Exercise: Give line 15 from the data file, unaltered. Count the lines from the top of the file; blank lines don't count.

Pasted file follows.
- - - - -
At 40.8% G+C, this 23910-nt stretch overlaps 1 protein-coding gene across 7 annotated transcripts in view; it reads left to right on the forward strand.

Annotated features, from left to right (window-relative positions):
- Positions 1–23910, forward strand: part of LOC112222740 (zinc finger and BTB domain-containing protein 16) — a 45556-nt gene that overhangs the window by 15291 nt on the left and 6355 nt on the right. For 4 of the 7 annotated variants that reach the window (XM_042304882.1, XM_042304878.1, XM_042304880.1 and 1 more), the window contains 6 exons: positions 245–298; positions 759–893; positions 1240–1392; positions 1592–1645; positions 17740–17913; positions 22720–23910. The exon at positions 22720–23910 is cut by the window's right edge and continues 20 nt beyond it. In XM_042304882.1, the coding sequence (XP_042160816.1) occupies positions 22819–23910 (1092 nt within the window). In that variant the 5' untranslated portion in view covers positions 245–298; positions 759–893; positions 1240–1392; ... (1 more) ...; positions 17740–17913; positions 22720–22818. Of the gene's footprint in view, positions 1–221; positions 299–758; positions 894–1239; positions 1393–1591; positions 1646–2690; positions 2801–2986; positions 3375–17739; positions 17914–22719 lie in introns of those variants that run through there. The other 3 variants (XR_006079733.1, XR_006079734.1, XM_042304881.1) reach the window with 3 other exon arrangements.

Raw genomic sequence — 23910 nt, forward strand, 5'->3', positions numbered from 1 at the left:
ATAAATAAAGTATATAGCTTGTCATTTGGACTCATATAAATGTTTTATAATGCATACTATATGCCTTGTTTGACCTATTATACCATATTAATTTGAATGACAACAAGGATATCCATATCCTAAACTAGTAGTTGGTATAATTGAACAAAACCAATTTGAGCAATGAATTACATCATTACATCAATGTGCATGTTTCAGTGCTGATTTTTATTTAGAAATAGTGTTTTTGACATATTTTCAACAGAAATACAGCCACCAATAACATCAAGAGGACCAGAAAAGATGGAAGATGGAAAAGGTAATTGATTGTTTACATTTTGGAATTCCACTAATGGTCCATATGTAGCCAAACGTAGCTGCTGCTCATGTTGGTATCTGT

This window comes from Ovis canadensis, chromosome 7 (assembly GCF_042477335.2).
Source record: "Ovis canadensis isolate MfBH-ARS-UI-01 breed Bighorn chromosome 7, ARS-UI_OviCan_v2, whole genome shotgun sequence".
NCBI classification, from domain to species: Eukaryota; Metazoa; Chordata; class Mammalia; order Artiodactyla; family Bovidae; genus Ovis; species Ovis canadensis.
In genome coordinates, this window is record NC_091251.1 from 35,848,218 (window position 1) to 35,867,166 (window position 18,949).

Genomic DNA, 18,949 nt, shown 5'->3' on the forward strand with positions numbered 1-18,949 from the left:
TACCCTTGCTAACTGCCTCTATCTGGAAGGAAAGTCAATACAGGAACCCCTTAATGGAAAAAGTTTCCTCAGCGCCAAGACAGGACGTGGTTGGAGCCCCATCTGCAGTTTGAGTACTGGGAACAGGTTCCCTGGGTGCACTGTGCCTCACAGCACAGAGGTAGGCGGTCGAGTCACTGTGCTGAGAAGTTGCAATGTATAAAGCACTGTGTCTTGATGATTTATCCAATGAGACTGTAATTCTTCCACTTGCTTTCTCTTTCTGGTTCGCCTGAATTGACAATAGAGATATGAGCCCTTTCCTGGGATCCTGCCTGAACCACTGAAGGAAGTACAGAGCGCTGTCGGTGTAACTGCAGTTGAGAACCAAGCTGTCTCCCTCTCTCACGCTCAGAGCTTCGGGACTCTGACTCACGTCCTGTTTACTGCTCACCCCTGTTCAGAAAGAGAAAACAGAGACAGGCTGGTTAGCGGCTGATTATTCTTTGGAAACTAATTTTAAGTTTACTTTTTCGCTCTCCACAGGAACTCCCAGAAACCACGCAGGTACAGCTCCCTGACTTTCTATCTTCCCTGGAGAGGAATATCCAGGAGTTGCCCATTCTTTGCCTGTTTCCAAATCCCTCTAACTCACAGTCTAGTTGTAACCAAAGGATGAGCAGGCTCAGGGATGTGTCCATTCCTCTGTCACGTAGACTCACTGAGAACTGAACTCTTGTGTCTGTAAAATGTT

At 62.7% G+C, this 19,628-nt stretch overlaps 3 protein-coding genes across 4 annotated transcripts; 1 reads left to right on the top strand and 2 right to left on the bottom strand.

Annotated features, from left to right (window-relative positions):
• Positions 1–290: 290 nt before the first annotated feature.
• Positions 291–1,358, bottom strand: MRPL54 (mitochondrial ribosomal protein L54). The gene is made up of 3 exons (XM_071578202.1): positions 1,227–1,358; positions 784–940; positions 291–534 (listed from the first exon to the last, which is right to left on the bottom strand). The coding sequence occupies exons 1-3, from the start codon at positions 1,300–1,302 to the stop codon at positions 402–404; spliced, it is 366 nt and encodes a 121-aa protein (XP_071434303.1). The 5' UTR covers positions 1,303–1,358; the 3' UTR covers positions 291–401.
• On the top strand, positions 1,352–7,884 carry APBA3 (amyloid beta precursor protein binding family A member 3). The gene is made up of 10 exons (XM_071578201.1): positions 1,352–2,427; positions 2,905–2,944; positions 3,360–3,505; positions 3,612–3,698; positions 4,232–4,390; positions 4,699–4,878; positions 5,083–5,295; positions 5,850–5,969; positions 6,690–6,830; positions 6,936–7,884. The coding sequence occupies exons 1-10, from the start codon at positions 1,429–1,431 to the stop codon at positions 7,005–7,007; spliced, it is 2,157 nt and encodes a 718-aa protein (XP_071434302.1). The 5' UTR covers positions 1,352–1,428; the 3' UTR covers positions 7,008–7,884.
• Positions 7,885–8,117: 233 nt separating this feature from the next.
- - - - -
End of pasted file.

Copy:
• Positions 291–1,358, bottom strand: MRPL54 (mitochondrial ribosomal protein L54). The gene is made up of 3 exons (XM_071578202.1): positions 1,227–1,358; positions 784–940; positions 291–534 (listed from the first exon to the last, which is right to left on the bottom strand). The coding sequence occupies exons 1-3, from the start codon at positions 1,300–1,302 to the stop codon at positions 402–404; spliced, it is 366 nt and encodes a 121-aa protein (XP_071434303.1). The 5' UTR covers positions 1,303–1,358; the 3' UTR covers positions 291–401.